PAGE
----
What's more, your technique on most exercises will be a bit rusty, increasing the risk of injury and limiting how much you can actually do. 

And finally, you probably won't progress any faster by diving into your old workout routine if you were to ease back into heavy work for two reasons:

During your first few weeks back in the gym, your primary goal should be to workout in a way that prepares your body for progression and improves your technique. 

Work At 50 - 80% Effort

Thanks to a phenomenon known as the repeat bout effect, this is a process in which your muscles become significantly more resistant to damage from resistance training after just a few workouts. 

This is why you got so incredibly sore after your first gym session or the first time you worked with a Personal Trainer but stopped getting sore after the first few weeks. 

Here's the thing, which flies in the face of all logic. You don't have to train all that hard to reap the benefits of the repeated bout effect. That is, training with relatively light weights will protect your muscles from damage caused by heavy weightlifting. 

So what does this mean for you?

You'll want to use lighter weights for the first few weeks back in the gym. This will cause very little muscle damage or soreness, but it will reduce the amount of muscle damage and soreness you experience when you experience when you start using heavier weights again. 

Here's how much weight I recommend you use in your workouts during your first week back in the gym:

Use about 50 - 70% effort on your compound movements 

Use about 60 - 80% effort on your isolation movements

Unsure on your compound and isolation movements? Click here for a basic breakdown of each movement.

How Many Sets & Reps?

How many sets you do in each workout also determines how much muscle damage and soreness your workouts cause.

And like intensity, you don't need much volume to help protect your muscles from damage and soreness.


Moreover, doing relatively short, low-volume is a great way to improve your technique. When you're only doing a handful of sets, you never get fatigued enough for your form to start falling apart, thus the overall quality of your workout tends to be higher.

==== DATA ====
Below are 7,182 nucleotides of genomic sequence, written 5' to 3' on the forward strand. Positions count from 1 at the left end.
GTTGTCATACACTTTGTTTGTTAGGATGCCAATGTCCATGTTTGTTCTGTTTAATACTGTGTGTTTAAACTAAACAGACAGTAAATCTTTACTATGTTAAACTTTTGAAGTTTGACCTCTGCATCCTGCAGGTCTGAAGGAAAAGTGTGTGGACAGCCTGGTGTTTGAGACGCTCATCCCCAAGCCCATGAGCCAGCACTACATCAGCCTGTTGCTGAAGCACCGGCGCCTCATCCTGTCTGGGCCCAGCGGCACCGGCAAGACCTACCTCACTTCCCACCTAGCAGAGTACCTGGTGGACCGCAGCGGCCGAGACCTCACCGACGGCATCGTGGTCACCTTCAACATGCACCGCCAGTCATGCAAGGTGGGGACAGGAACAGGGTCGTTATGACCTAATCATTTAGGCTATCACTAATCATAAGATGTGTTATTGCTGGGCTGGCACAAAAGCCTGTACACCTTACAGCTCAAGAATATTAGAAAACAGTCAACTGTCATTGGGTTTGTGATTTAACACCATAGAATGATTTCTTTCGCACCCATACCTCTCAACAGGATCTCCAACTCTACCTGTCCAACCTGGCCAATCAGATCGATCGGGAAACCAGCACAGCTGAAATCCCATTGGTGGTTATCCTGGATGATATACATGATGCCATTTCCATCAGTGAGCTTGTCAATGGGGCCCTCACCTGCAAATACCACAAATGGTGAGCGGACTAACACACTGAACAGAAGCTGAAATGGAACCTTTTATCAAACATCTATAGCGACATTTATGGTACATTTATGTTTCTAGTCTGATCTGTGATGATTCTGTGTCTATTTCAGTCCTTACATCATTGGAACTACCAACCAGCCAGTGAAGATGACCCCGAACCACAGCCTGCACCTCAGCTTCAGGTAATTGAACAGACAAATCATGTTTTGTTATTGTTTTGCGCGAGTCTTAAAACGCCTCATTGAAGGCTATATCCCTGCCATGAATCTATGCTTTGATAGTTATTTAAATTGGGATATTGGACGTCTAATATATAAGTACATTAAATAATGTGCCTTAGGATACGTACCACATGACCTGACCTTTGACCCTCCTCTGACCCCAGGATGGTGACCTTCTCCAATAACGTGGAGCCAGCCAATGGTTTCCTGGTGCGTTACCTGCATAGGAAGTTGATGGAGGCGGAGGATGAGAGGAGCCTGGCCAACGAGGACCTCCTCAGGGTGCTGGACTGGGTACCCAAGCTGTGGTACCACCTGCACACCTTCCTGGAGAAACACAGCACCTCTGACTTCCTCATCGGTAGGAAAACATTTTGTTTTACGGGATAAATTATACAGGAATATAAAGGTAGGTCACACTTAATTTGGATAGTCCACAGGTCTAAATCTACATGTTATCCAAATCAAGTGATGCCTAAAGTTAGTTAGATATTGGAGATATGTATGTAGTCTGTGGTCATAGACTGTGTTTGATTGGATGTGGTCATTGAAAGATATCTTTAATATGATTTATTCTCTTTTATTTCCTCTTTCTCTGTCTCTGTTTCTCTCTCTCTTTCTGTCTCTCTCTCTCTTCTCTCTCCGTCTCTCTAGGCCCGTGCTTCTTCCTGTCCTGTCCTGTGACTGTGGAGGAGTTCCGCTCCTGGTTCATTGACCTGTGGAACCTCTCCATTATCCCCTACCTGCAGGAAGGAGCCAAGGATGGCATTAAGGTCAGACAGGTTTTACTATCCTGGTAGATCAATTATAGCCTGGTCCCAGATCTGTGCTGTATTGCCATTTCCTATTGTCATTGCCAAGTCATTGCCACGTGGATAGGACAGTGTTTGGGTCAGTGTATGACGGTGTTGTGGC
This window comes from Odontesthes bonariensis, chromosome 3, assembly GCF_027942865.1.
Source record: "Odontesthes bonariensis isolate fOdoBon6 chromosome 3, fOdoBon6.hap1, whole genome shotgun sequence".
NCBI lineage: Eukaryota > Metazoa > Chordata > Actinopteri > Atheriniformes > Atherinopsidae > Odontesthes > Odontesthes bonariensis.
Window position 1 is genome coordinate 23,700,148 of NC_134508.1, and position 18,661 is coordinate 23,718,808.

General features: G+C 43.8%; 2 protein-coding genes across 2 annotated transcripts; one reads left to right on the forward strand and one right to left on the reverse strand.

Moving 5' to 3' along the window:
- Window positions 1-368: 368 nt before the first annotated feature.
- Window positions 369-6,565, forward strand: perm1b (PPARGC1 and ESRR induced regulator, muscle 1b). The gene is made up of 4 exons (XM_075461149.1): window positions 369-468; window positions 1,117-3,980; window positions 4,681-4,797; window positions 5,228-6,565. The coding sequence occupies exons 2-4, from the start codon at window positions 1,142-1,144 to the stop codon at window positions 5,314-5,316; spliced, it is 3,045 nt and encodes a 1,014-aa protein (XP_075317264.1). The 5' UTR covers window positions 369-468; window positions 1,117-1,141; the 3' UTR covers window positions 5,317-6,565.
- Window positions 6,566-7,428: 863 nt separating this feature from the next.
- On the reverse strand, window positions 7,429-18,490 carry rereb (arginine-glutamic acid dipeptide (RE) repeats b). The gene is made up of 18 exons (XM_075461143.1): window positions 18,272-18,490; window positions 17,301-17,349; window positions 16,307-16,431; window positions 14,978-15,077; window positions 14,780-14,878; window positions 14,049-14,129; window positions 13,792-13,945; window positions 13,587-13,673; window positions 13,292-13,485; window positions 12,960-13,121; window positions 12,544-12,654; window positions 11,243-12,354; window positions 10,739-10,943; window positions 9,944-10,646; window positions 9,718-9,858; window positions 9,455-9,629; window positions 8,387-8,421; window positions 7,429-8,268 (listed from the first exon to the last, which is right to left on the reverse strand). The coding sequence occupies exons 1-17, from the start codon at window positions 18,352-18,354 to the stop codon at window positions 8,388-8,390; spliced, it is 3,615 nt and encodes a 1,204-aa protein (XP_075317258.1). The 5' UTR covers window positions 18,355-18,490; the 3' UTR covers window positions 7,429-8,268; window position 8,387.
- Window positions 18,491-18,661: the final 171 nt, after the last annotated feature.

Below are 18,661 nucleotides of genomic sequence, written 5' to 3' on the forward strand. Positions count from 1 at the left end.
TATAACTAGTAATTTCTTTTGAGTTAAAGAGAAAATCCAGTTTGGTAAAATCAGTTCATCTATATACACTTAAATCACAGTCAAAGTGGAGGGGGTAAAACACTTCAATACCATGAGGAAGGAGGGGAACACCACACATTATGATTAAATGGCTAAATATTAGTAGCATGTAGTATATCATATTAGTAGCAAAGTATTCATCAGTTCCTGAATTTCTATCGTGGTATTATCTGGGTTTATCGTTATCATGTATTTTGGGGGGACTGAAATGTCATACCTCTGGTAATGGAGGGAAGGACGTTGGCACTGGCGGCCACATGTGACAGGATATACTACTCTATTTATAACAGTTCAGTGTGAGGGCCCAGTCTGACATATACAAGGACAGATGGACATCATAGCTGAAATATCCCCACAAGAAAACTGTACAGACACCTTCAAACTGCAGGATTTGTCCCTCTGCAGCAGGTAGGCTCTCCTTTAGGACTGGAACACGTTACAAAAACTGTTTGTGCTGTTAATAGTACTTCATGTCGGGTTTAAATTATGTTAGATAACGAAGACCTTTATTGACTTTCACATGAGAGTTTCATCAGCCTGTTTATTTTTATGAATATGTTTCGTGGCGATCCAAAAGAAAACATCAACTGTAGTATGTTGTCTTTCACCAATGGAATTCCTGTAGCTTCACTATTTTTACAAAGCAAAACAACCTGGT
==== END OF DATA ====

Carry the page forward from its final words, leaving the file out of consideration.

As your body grows accustomed to working out again, you'll want to gradually increase your workout volume to make your workouts more challenging. (Gradually increasing your volume like this is also the best way to prevent overuse injuries)

Here's the best way to do it:

During your first week back in the gym, do just 1-2 sets per compound exercise and 2 sets per isolation exercises.

In your second week in the gym, do 2 sets per compound exercise and 3 sets per isolation exercises

During your third and fourth weeks in the gym, do 3 sets for all your compound and isolation exercises.

This will ensure muscle damage, soreness and fatigue never gets out out of hand, reduces your risk of injury and helps you rapidly improve your technical form.

Do 5 - 8 reps per set on compound exercises

Just as doing to many sets in a single workout can cause excess muscle damage, soreness and fatigue - doing too many sets can produce a similar effect. This mainly true of compound exercises like squats, lunges, press ups and deadlifts, where high reps tend to be disproportionately damaging and fatiguing. 

5 - 8 reps are also ideal for improving your technique, because they allow you to get in quality repetitions with minimal fatigue.


Using a variety of rep ranges is likely to be better your for muscle growth.


Many isolation exercises (like lat pulldowns and tricep pushdowns) are better suited to higher reps than lower reps. 


It adds some enjoyable variety to your training. 


It exposes your muscles to multiple rep ranges, which ensures you're well prepared for whatever program you decide to follow after the first month.

Specifically, I recommend you begin your first week back in the gym by doing 8 reps per set for your isolation exercises, then 10 reps per set on week on your second week, 12 reps per set on your third week and 12 - 15 reps per set on your fourth week.

Workout Frequency

Your workout frequency refers to how many times per week you train a particular muscle or exercise.